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4 Ways to Toast Almonds, Cashews, Pecans, Nuts, Seeds and Coconut

Updated on March 16, 2016

This Cashew Needs a Tan!

Photo:Scoobymoo http://www.flickr.com/photos/scoobymoo/68280560/
Photo:Scoobymoo http://www.flickr.com/photos/scoobymoo/68280560/

It's the little things that transform the merely good to great, and in the kitchen, it's those little things that make all the difference.

It's also the little things that cookbook authors sometimes assume that everyone already has a sure grasp of, and much to the frustration of novice cooks everywhere, the little things that they tend to omit explanations for.

But toasty nuts are where it's at. Seriously.

The difference between a complex golden roasted almond and a sorry looking blanched specimen is no small thing, and it's that 3 minute toasting step that can make your next nut recipe so much better.

So here are 4 very easy ways to toast nuts.

Stove Top

In a heavy bottomed skillet, spread your nuts out in an even layer and heat over medium, shaking often – don't overcrowd your nuts. Keep stirring or shaking for about 5 minutes, or until nuts are fragrant and browned.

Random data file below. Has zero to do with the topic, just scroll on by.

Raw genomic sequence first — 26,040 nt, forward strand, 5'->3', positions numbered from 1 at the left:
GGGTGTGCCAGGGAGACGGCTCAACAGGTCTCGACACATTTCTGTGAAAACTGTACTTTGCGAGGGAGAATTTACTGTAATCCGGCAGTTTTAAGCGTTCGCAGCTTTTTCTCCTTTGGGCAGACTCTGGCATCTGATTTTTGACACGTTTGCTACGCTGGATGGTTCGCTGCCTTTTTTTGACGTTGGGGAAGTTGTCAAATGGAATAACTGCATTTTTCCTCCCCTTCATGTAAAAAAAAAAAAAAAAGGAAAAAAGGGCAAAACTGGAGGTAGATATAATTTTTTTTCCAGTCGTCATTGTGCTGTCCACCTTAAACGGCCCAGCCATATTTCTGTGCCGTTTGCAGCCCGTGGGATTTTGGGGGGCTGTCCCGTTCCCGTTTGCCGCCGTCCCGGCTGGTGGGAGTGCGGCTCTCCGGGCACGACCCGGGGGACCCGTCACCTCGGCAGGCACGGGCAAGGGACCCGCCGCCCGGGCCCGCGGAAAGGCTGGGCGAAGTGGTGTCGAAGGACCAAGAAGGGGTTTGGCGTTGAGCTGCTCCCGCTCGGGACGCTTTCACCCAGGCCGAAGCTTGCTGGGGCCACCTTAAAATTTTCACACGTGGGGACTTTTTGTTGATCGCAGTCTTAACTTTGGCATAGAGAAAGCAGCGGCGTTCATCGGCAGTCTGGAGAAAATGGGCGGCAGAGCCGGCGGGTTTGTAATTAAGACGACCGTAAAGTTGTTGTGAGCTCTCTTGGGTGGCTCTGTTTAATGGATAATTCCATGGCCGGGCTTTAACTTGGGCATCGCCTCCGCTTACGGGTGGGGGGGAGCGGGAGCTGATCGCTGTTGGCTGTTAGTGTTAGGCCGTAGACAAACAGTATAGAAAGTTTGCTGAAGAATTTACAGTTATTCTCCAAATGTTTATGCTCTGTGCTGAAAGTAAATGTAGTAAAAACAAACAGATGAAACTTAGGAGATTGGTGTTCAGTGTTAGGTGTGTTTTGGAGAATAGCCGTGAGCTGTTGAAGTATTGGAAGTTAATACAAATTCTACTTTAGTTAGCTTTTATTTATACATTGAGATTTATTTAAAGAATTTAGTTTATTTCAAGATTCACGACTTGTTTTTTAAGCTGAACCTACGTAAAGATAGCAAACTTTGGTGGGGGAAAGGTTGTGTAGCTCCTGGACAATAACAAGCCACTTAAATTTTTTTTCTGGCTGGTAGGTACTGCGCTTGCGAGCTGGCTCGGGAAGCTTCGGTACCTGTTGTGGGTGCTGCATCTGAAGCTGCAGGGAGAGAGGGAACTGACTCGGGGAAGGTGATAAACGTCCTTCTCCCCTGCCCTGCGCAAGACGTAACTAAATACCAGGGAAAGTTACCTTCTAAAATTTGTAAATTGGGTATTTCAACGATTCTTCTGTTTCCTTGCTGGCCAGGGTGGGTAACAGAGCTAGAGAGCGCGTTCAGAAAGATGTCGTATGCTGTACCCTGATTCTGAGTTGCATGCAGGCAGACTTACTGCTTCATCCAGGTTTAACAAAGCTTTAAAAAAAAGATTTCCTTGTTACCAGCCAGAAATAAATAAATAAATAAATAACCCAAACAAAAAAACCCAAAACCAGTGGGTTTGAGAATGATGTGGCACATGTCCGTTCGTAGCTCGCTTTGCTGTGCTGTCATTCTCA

Nuts toasted using the stove top method will not be uniformly browned, but more mottled in appearance.

Make sure to keep watching the nuts. Take your eyes off the progress at the wrong point for 30 seconds and you'll find yourself throwing out a pan full of burnt and bitter nuts.

Do not try to toast different kinds of nuts at the same time. Different nuts will toast at different rates.

Stove Top (with oil or butter)

If you want to toast on the stove-top, but also want that uniformly browned look, you can add a scant teaspoon of oil or butter to the pan and shake it to cover your nuts. This will result in a more evenly toasted nut – but a slightly oilier final product.

Oven

You can also toast any kind of nut in a hot oven. Pre heat an oven to 350-425 (honestly, it doesn’t matter very much). Place your nuts on a baking sheet and bake away for a few minutes, watching carefully and shaking occasionally. They are done when golden and fragrant - 5-10 minutes. Oven toasted nuts are a bit slower than stove top toasted nuts, but will be more uniformly browned without needing the use of oil.

Microwave

Spread out your nuts on a plate and microwave on high. A ½ cup of nuts will take 3-5 minutes, depending on the power of your microwave. Watch carefully, and take out when nuts are just slightly less browned than you want, as nuts will continue to brown for a moment after removal (from the heated oil inside the nut).

Once your nuts are toasty and warm, salt them generously and enjoy. If you have any leftovers, the best way to store is always in the freezer. The oils in nuts spoils quickly and nuts stored in the cupboard will become rancid and unpleasant.

All of the above techniques will work to toast seeds or coconut as well.

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    • Rob Jundt profile image